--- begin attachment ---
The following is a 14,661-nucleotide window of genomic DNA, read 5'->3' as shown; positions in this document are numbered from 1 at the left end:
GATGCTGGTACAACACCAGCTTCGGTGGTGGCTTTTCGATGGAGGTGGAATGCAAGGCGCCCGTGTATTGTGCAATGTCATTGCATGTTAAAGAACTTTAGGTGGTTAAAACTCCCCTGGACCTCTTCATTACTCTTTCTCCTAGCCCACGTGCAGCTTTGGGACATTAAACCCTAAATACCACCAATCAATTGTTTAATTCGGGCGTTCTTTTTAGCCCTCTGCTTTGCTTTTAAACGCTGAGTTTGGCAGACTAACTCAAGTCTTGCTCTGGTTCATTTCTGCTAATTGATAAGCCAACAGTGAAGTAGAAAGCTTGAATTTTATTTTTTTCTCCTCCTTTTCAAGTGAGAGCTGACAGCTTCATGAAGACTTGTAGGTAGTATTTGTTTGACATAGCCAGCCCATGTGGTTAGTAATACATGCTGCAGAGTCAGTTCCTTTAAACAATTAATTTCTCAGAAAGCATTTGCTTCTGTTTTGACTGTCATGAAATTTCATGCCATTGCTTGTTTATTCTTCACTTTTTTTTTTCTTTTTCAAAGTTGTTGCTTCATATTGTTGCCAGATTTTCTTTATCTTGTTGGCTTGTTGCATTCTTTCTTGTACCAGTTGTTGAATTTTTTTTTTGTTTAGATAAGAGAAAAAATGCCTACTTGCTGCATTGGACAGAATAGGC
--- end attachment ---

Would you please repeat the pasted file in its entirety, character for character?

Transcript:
The following is a 14,661-nucleotide window of genomic DNA, read 5'->3' as shown; positions in this document are numbered from 1 at the left end:
GATGCTGGTACAACACCAGCTTCGGTGGTGGCTTTTCGATGGAGGTGGAATGCAAGGCGCCCGTGTATTGTGCAATGTCATTGCATGTTAAAGAACTTTAGGTGGTTAAAACTCCCCTGGACCTCTTCATTACTCTTTCTCCTAGCCCACGTGCAGCTTTGGGACATTAAACCCTAAATACCACCAATCAATTGTTTAATTCGGGCGTTCTTTTTAGCCCTCTGCTTTGCTTTTAAACGCTGAGTTTGGCAGACTAACTCAAGTCTTGCTCTGGTTCATTTCTGCTAATTGATAAGCCAACAGTGAAGTAGAAAGCTTGAATTTTATTTTTTTCTCCTCCTTTTCAAGTGAGAGCTGACAGCTTCATGAAGACTTGTAGGTAGTATTTGTTTGACATAGCCAGCCCATGTGGTTAGTAATACATGCTGCAGAGTCAGTTCCTTTAAACAATTAATTTCTCAGAAAGCATTTGCTTCTGTTTTGACTGTCATGAAATTTCATGCCATTGCTTGTTTATTCTTCACTTTTTTTTTTCTTTTTCAAAGTTGTTGCTTCATATTGTTGCCAGATTTTCTTTATCTTGTTGGCTTGTTGCATTCTTTCTTGTACCAGTTGTTGAATTTTTTTTTTGTTTAGATAAGAGAAAAAATGCCTACTTGCTGCATTGGACAGAATAGGC